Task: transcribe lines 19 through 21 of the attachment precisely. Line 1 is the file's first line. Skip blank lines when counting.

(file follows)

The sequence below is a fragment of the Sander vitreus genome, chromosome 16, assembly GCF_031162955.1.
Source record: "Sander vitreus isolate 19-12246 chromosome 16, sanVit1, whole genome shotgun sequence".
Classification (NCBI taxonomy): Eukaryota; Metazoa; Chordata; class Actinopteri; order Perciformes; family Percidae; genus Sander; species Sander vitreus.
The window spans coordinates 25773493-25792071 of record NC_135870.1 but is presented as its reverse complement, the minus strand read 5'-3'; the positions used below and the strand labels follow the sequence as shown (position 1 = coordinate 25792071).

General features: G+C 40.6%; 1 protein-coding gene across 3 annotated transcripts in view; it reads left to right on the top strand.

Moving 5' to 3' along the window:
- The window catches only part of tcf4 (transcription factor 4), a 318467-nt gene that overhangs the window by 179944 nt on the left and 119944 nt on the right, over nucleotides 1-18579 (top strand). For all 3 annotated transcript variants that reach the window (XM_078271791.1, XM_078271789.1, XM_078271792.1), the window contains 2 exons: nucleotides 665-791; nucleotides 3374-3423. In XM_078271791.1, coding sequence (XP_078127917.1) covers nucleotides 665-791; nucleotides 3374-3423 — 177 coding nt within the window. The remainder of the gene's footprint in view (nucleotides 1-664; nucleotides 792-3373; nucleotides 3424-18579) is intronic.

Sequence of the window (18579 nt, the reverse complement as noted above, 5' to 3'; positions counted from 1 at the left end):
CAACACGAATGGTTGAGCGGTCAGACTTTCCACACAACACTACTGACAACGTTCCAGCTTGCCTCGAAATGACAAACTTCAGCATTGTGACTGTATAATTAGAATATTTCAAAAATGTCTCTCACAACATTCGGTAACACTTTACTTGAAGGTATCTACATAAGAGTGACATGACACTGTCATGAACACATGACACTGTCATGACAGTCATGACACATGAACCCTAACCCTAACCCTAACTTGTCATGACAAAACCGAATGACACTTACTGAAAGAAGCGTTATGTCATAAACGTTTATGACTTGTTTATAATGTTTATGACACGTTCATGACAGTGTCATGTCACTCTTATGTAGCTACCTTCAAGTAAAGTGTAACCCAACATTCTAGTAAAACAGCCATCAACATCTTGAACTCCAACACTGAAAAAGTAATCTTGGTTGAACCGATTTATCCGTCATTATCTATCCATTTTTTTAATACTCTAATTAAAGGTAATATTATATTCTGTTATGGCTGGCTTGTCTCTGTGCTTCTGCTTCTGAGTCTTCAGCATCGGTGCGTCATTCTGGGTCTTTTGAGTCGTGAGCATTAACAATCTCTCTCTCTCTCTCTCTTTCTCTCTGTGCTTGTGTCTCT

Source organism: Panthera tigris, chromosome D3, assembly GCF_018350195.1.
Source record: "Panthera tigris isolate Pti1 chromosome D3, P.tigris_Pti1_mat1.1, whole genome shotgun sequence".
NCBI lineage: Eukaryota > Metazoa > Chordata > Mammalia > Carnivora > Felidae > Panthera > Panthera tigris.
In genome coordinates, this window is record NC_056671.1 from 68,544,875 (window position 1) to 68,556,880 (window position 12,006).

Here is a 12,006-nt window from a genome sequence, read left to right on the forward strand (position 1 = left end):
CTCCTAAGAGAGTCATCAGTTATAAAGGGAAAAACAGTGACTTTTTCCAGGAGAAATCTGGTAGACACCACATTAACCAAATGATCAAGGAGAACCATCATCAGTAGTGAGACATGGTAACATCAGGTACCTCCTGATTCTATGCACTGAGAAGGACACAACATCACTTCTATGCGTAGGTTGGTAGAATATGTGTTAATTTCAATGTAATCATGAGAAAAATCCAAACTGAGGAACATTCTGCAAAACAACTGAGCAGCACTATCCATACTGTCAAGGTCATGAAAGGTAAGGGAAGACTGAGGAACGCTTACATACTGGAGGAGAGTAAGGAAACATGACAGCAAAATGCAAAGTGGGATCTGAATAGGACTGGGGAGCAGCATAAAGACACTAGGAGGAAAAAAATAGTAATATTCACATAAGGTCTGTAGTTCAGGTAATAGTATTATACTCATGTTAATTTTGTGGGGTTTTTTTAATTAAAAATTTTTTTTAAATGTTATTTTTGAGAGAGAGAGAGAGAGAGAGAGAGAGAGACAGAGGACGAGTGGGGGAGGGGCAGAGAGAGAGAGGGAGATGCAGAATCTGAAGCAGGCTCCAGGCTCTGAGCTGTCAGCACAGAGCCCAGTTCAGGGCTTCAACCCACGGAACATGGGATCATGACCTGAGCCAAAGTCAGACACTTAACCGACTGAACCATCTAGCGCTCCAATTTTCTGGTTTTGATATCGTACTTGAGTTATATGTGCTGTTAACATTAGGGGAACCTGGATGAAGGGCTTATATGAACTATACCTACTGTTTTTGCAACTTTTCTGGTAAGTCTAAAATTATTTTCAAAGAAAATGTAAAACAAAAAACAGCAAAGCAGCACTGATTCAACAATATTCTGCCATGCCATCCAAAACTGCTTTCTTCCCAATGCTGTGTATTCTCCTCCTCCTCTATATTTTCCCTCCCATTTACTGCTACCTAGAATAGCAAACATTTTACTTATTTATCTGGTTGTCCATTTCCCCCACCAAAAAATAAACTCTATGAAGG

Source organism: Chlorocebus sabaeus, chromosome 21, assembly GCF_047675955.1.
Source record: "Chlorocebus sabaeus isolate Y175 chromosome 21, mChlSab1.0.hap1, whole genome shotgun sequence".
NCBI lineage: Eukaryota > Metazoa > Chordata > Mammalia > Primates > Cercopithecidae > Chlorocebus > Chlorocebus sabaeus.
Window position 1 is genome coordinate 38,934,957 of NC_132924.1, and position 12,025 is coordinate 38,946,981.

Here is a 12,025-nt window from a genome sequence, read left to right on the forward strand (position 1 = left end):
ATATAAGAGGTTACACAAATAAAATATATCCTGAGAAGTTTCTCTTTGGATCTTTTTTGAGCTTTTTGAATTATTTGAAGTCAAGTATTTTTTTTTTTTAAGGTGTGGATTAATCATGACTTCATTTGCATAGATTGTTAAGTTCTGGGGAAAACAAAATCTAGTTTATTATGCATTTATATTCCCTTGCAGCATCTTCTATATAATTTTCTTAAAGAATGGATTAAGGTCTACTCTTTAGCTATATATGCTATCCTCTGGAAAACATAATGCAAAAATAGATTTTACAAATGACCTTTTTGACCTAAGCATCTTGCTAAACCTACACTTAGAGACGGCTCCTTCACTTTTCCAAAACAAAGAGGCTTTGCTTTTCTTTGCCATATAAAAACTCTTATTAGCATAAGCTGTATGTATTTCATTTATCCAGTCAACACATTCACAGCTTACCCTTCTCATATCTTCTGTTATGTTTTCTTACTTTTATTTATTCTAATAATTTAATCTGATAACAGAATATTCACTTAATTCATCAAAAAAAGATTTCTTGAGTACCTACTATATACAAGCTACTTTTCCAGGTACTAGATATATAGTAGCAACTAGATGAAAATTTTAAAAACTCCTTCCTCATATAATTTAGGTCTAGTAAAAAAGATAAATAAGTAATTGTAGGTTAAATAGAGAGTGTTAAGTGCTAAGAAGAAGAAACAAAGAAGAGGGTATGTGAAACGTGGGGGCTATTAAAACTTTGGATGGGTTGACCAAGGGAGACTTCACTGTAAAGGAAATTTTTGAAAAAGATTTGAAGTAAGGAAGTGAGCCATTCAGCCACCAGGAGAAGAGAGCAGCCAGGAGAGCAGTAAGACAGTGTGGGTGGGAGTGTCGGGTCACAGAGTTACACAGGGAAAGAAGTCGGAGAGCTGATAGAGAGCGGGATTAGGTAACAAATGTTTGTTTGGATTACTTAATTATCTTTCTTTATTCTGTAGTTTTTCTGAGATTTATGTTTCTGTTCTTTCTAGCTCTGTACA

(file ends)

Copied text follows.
Window position 1 is genome coordinate 38,934,957 of NC_132924.1, and position 12,025 is coordinate 38,946,981.

Here is a 12,025-nt window from a genome sequence, read left to right on the forward strand (position 1 = left end):
ATATAAGAGGTTACACAAATAAAATATATCCTGAGAAGTTTCTCTTTGGATCTTTTTTGAGCTTTTTGAATTATTTGAAGTCAAGTATTTTTTTTTTTTAAGGTGTGGATTAATCATGACTTCATTTGCATAGATTGTTAAGTTCTGGGGAAAACAAAATCTAGTTTATTATGCATTTATATTCCCTTGCAGCATCTTCTATATAATTTTCTTAAAGAATGGATTAAGGTCTACTCTTTAGCTATATATGCTATCCTCTGGAAAACATAATGCAAAAATAGATTTTACAAATGACCTTTTTGACCTAAGCATCTTGCTAAACCTACACTTAGAGACGGCTCCTTCACTTTTCCAAAACAAAGAGGCTTTGCTTTTCTTTGCCATATAAAAACTCTTATTAGCATAAGCTGTATGTATTTCATTTATCCAGTCAACACATTCACAGCTTACCCTTCTCATATCTTCTGTTATGTTTTCTTACTTTTATTTATTCTAATAATTTAATCTGATAACAGAATATTCACTTAATTCATCAAAAAAAGATTTCTTGAGTACCTACTATATACAAGCTACTTTTCCAGGTACTAGATATATAGTAGCAACTAGATGAAAATTTTAAAAACTCCTTCCTCATATAATTTAGGTCTAGTAAAAAAGATAAATAAGTAATTGTAGGTTAAATAGAGAGTGTTAAGTGCTAAGAAGAAGAAACAAAGAAGAGGGTATGTGAAACGTGGGGGCTATTAAAACTTTGGATGGGTTGACCAAGGGAGACTTCACTGTAAAGGAAATTTTTGAAAAAGATTTGAAGTAAGGAAGTGAGCCATTCAGCCACCAGGAGAAGAGAGCAGCCAGGAGAGCAGTAAGACAGTGTGGGTGGGAGTGTCGGGTCACAGAGTTACACAGGGAAAGAAGTCGGAGAGCTGATAGAGAGCGGGATTAGGTAACAAATGTTTGTTTGGATTACTTAATTATCTTTCTTTATTCTGTAGTTTTTCTGAGATTTATGTTTCTGTTCTTTCTAGCTCTGTACA